Florida protesters: Jail killer guards!
Guards found not guilty in death of Black youth
Demonstrators rally October 23 in Tallahassee, Florida, to protest acquittal of boot camp guards in death of 14-year-old Black youth Martin Lee Anderson.|
BY ELLEN BRICKLEY
AND DEBORAH LIATOS
TALLAHASSEE, Florida, October 24About 1,000 people marched to the federal courthouse here yesterday to protest the acquittal of seven boot camp guards and a camp nurse in the death of Martin Lee Anderson, a 14-year-old Black youth.
Protesters came from across Florida. They ranged from college youth attending their first demonstrations to veterans of the civil rights movement.
The NAACP, which organized the protest, demanded the Justice Department investigate the case for possible civil rights violations.
The eight were found not guilty of aggravated manslaughter October 12 in Panama City, 120 miles west of here. An all-white jury returned the verdict after 90 minutes of deliberation.
The day of the acquittals, protests took place outside the Panama City courthouse.
At the October 23 rally, Vanessa Baden, a student at Florida State University and a leader of the Student Coalition for Justice, reported that in Tallahasee, on the day of the verdict, about 300 students walked out of classes and blocked the intersection at the Capitol building. Many of the protesters were Black students from several campuses.
Martin Lee Anderson died on Jan. 6, 2006, the day after he was locked up in the Bay County boot camp. The state of Florida operated five military-style juvenile boot camps as a substitute for prison for children and young teenagers. After Andersons death authorities closed the camps. Anderson had been sent to the camp for a probation violation after trespassing at a school and allegedly stealing his grandmothers car from a church parking lot.
Videotape showed beating
During the induction process Anderson collapsed, and said he had trouble breathing after running around a track. Then, as a widely viewed 30-minute tape showed, the guards punched, kneed, and dragged the limp boy as the nurse watched. They put ammonia capsules under his nose while his mouth was forced shut.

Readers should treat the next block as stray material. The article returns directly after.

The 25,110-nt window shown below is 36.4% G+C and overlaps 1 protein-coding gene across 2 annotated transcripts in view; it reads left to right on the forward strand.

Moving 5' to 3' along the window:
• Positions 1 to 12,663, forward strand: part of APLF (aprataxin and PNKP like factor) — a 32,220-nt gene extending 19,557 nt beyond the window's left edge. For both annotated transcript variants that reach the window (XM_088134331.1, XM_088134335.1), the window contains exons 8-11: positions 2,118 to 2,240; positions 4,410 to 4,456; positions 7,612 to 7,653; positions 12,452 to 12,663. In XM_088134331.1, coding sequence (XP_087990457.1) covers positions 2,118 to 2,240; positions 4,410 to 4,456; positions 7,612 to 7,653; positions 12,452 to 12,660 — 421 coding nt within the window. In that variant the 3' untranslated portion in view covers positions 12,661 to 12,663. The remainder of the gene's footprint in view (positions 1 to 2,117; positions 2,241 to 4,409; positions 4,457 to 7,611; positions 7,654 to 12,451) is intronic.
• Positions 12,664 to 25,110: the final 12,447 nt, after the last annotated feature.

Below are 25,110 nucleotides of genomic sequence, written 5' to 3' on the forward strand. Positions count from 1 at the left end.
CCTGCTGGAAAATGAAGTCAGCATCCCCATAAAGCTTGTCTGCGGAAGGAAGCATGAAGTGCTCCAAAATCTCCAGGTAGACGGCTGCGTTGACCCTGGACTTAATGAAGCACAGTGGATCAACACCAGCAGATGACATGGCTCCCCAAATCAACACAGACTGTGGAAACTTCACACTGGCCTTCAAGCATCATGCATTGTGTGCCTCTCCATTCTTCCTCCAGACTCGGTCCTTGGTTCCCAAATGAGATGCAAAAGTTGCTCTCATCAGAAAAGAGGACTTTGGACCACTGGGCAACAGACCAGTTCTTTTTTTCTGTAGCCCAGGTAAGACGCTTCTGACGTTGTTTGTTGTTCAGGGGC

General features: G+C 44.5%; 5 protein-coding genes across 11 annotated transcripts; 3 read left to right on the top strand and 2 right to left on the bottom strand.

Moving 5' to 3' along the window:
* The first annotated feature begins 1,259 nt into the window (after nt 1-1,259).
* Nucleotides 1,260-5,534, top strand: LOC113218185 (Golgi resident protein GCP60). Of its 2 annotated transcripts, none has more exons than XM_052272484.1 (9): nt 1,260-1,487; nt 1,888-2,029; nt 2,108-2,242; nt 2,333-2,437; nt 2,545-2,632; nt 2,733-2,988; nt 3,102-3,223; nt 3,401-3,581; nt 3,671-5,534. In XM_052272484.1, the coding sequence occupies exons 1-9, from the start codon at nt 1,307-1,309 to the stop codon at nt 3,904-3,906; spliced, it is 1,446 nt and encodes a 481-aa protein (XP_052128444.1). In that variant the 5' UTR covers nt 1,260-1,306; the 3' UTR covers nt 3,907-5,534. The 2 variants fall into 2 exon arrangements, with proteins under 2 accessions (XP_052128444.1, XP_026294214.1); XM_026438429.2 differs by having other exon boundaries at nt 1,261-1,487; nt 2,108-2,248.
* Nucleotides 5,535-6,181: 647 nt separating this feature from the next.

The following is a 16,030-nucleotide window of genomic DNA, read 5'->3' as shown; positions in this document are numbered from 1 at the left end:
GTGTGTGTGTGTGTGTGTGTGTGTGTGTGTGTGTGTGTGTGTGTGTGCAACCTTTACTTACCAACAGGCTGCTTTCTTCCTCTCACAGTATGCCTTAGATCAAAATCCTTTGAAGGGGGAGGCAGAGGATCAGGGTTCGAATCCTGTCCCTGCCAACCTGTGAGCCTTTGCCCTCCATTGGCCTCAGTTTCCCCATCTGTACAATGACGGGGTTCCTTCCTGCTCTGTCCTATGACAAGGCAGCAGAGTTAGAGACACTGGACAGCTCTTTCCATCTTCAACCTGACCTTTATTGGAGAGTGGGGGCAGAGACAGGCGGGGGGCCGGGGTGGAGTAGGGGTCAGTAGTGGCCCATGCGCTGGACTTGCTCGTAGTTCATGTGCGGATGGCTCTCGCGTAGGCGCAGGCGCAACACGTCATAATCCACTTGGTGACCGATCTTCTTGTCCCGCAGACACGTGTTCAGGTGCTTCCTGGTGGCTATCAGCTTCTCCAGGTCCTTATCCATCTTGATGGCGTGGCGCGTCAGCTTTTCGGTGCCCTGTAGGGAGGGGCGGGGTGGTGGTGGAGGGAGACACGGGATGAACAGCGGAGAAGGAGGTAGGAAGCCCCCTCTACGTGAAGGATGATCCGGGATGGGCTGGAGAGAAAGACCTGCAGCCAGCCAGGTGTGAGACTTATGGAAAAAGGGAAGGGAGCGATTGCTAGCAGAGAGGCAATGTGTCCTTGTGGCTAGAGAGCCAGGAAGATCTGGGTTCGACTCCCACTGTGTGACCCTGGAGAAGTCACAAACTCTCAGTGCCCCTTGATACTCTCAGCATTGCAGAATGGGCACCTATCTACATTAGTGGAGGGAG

Boot camp supervisor Charles Helms asserted in court that the guards would have stopped beating Anderson if he had just kept exercising as ordered. The video of the incident shows the officers trying to pull him up from the ground by his arms. When they did get him to stand, Anderson took a small step and fell to his knees. He died the next day.
Two autopsies were performed. The first, conducted by Bay Countys chief medical examiner, found that the boy had died of sickle cell trait, a genetic blood disorder that is generally benign. Sickle cell experts called this diagnosis highly improbable. The second autopsy, performed at the request of the family, attributed his death to suffocation. Andersons family received $4.8 million from the state of Florida as compensation for his death. It is very unfair when a white boy gets beat up and a Black boy gets killed, said Brigét Horne, 19, a sophomore at Florida Agricultural and Mechanical University, who marched in the October 23 protest here along with many others from her campus.
Horne was noting the difference in treatment of six Black youths in Jena, Louisiana, who faced severe charges in the beating a white youth, and the guards acquitted in the death of Martin Lee Anderson.
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